Solimattinozwatto_cobrabrucemcspinnyd
  • Reply 68 of 96
    analogjackanalogjack Posts: 1,073member
    g-news said:
    TL DR, who are you trying to convince here? ...
    You do not understand the use of tl;dr, it is meant to be added by the author of an article in order to summarise the main point in a short sentence. It is not meant to be used by a commenter to indicate that they did not read the article, that is just stupid. 
    edited May 2017 watto_cobrabrucemc
  • Reply 69 of 96
    RTCRTC Posts: 14member
    The most innovative product I've seen in the last year wasn't an Apple product, it was the Tesla Solar Roof.

    That said, Apple has nothing to worry about profit wise.  The new regulations banning laptops & tablet on airline flights are going to drive business travelers into larger more expensive phones. (In an attempt to get work done on the plane)

    For regular Joes, the Apple Watch may be getting their killer apps in monitoring glucose levels for diabetics and identifying heart disease in watch wearers.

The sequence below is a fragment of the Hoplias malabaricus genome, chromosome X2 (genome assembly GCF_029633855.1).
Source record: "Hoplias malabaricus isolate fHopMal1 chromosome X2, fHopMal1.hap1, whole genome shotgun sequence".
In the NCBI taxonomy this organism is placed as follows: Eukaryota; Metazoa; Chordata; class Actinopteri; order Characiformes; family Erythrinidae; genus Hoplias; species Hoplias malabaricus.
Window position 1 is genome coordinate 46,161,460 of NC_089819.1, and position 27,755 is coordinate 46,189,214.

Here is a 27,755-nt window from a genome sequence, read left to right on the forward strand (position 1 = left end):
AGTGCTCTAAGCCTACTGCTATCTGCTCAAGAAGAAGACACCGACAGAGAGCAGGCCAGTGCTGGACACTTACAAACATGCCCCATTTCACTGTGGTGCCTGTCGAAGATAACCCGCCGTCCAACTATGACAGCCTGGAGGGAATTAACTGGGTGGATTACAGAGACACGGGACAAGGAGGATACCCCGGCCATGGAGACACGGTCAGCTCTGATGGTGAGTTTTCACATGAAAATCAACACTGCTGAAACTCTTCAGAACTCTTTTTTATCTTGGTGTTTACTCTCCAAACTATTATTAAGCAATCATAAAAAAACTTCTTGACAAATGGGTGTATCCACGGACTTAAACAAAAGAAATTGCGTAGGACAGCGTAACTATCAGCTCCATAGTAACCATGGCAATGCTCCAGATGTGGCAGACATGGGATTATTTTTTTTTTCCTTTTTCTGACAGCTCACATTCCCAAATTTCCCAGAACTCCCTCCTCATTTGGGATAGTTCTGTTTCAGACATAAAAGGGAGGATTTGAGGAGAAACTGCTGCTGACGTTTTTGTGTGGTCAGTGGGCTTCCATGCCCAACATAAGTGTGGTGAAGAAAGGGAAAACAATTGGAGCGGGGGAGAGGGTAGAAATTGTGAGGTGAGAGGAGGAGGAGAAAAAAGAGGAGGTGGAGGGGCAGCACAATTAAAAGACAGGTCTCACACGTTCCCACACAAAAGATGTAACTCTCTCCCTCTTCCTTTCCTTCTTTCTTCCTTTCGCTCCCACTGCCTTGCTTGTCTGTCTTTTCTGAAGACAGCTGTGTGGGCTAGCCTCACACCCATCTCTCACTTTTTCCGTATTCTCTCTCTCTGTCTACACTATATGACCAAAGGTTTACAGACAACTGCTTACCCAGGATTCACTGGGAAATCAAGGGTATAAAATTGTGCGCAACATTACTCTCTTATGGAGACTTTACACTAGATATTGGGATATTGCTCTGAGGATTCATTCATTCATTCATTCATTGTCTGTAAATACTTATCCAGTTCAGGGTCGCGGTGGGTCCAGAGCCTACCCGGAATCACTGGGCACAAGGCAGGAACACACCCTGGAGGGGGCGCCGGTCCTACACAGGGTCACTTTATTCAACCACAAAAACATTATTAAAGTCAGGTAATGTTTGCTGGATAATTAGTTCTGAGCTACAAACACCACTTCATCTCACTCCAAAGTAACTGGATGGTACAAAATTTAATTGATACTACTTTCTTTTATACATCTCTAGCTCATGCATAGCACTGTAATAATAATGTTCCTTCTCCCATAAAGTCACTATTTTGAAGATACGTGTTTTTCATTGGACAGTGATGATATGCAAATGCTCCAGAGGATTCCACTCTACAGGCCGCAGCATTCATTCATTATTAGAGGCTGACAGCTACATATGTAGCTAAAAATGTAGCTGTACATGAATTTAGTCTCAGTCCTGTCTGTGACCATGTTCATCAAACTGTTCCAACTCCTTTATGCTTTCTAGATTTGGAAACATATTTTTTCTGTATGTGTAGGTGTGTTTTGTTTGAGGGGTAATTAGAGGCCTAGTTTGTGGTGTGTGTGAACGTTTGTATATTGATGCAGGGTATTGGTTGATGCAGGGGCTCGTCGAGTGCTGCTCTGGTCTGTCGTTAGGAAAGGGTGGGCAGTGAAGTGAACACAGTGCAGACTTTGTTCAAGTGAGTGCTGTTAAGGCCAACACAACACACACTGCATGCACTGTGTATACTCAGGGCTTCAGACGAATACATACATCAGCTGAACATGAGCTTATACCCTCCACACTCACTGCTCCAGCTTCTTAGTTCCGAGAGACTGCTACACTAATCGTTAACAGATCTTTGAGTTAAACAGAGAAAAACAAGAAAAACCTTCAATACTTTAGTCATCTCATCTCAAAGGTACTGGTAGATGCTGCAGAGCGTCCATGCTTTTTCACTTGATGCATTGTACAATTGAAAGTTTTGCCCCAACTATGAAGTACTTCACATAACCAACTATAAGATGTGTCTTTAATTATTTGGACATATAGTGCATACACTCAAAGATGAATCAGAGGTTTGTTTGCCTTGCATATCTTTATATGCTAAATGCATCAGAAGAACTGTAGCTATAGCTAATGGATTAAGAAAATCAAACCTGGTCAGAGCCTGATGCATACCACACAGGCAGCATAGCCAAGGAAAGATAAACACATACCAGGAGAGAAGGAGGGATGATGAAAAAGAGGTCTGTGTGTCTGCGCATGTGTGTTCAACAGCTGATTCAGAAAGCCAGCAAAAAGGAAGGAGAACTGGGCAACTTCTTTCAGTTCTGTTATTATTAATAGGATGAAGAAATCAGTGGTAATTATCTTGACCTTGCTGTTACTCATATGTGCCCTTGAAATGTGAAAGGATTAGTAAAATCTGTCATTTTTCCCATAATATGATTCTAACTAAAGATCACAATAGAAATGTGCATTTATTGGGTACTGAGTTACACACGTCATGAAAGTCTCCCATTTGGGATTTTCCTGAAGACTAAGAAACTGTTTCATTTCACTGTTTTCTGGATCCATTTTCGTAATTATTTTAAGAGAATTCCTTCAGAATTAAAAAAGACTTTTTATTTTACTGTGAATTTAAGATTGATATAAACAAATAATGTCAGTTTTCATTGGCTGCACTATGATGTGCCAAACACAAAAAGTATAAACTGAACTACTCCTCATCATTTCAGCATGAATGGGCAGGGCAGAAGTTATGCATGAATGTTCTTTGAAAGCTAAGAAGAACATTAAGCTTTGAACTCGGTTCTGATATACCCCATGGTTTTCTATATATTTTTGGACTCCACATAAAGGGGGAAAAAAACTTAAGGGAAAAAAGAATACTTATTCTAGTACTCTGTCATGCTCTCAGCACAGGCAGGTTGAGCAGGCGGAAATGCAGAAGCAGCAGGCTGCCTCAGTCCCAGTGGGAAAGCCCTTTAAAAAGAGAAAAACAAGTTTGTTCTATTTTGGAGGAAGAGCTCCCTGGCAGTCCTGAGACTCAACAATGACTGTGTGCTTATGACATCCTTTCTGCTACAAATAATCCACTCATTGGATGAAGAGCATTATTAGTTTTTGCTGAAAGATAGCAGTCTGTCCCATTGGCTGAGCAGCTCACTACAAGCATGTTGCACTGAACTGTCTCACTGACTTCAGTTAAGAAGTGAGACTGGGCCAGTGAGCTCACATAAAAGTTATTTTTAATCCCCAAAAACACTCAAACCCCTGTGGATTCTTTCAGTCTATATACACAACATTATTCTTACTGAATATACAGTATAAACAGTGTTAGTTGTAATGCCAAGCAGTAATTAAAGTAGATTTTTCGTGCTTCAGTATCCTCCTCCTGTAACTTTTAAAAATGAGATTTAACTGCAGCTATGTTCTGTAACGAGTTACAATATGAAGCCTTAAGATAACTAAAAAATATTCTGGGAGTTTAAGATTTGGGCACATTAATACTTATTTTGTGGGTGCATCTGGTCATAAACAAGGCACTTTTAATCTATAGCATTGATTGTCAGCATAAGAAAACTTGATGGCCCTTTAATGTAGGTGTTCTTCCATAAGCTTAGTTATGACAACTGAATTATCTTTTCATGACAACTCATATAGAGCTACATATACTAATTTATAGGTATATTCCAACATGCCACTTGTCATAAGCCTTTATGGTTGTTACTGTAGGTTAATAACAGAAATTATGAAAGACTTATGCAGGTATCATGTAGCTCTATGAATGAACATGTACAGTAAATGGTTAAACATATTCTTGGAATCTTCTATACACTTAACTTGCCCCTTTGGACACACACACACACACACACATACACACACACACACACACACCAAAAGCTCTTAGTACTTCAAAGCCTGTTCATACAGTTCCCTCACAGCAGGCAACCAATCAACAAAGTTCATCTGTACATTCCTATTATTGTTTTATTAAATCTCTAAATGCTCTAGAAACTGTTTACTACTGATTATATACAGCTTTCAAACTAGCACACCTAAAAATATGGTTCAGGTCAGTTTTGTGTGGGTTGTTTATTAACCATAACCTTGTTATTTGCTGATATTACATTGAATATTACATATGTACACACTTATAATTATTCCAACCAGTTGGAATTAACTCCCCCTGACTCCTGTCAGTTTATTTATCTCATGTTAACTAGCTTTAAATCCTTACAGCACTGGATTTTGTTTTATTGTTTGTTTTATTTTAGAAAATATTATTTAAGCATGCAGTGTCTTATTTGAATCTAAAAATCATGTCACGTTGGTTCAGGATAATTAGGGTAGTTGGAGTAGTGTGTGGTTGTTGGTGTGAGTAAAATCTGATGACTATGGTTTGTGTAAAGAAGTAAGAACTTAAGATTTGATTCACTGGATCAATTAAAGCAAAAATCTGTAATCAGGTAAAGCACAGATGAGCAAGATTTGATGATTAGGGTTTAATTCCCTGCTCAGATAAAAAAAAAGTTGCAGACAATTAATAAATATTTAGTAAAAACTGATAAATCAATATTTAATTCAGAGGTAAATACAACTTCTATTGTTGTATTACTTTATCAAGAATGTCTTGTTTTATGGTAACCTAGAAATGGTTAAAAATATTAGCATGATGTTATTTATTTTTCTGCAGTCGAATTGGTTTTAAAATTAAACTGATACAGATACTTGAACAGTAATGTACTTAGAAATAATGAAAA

The next step is integrating the cellular modem in the watch.  Who knows if heart attacks can be predicted before they happen, but sending out automatic emergency response requests when they do, would be a Killer App.
    The Tesla solar roof is nothing innovative or new, it is just an improvement over "old" products. Similar to what Apple often does...improving older products up to a point where these products become mainstream or a real want-/must have products.

    Yes, a wearable device like the Apple Watch capable of accurately measuring blood glucose levels without the need to draw blood would be a real breakthrough and innovation. I do not think that current wearable tech could predict heart attacks, this will take at least another decade of tech development but I could imagine some sort of heart sensor tech which detects some anomalies like extrasystoles or whatever. Maybe even some tech which could deliver a basic ECG. Future applications for such tech are endless once the sensor tech has been developed.
    watto_cobra
  • Reply 70 of 96
    saltyzip said:
    icaras said:
    saltyzip said:
    ...this is why Apple will turn into a services company. 
    Thanks for the laugh.
    Educate yourself  http://www.cnbc.com/2017/01/31/tim-cook-on-apple-earnings-call-double-services-revenue-by-2020.html

    Future is cloud services, that's where the money is, not in hardware, any Tom dick and harry can make a phone. That's why the pc market is suffering and will continue to do so as margins are minimal.